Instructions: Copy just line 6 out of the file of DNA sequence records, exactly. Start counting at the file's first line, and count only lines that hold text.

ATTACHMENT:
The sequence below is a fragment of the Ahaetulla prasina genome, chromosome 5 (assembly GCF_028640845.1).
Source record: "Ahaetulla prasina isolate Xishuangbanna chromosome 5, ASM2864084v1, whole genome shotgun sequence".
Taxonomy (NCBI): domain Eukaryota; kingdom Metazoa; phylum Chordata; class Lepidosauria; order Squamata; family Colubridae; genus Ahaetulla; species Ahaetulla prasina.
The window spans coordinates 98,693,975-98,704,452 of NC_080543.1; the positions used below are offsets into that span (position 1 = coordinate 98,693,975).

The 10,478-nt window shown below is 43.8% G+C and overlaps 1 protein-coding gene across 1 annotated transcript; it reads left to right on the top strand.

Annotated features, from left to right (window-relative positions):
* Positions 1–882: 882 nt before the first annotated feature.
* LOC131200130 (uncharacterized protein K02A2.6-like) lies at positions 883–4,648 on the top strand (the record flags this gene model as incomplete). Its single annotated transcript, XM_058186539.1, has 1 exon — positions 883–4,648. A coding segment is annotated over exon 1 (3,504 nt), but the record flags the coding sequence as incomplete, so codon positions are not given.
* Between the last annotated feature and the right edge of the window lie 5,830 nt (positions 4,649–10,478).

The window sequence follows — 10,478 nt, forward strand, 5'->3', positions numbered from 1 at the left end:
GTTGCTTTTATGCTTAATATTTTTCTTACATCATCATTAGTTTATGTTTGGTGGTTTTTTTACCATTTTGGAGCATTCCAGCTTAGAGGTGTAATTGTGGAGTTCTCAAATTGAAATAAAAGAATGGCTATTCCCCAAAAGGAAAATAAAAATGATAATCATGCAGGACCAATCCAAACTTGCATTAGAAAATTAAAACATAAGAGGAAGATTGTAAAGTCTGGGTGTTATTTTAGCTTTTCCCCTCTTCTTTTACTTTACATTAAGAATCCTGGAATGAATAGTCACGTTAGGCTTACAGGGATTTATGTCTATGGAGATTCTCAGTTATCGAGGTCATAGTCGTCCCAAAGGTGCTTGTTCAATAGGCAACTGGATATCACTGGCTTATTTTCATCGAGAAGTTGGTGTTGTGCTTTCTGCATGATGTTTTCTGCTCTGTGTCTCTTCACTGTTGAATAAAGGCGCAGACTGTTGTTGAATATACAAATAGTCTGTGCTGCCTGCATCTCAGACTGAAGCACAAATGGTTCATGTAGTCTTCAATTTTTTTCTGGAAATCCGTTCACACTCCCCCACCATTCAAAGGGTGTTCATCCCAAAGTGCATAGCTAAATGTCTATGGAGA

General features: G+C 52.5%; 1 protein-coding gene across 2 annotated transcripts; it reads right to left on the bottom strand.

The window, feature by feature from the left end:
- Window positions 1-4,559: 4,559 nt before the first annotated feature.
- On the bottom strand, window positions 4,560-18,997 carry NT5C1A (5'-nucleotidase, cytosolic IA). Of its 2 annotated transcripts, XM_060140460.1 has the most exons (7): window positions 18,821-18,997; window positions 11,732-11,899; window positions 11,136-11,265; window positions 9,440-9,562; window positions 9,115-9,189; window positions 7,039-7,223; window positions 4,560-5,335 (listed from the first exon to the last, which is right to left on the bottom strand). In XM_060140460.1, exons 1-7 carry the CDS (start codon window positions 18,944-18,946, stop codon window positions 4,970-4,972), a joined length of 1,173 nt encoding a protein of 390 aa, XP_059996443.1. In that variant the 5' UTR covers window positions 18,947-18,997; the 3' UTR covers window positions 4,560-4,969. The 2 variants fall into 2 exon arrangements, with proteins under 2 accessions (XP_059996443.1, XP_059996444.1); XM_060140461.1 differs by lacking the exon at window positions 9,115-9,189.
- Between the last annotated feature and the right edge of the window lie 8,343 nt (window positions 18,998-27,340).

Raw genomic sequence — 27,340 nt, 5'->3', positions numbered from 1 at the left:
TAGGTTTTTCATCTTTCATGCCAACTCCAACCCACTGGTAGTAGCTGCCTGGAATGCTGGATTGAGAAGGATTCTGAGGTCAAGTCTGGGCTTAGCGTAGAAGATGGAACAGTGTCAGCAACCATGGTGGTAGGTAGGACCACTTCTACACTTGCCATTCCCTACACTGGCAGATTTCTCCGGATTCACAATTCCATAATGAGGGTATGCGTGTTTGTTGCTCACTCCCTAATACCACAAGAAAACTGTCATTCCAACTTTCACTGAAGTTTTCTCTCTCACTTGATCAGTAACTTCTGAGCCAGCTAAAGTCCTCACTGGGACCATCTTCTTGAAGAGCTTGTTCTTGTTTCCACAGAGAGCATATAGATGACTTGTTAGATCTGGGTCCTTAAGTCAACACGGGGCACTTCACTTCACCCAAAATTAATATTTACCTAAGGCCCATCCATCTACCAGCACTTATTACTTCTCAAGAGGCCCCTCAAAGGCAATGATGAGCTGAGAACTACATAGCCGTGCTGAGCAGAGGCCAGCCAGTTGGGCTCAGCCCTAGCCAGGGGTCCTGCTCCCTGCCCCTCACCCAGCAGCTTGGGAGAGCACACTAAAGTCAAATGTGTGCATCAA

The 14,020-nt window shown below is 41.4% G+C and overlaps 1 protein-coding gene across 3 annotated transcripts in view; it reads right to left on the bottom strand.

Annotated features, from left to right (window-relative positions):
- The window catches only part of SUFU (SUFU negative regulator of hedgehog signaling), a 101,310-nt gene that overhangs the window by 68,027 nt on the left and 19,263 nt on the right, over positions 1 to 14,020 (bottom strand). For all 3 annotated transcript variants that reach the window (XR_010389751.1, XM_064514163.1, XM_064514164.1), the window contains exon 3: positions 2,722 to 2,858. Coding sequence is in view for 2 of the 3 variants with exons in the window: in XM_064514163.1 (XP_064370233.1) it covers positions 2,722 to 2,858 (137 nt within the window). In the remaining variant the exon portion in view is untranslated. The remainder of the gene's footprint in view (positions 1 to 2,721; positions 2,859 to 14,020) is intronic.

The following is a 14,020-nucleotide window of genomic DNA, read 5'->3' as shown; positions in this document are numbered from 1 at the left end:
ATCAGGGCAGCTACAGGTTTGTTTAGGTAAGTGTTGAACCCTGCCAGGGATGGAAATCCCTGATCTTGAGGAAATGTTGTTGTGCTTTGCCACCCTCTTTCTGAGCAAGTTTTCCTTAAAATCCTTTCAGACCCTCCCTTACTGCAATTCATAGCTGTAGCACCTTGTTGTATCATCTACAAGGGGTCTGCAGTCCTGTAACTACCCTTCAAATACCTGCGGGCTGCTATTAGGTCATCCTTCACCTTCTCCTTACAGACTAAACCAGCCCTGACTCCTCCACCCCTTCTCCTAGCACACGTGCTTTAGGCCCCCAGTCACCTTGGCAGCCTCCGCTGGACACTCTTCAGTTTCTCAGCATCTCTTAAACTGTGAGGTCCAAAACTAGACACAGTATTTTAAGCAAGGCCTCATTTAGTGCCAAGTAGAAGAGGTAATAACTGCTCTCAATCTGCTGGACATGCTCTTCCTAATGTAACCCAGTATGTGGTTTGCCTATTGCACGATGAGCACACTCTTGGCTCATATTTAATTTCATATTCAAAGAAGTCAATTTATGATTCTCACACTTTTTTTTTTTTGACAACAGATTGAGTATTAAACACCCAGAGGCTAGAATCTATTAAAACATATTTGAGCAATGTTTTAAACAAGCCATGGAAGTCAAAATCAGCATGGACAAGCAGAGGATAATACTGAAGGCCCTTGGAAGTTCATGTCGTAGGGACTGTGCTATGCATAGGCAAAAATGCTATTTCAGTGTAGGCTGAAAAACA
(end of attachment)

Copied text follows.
Annotated features, from left to right (window-relative positions):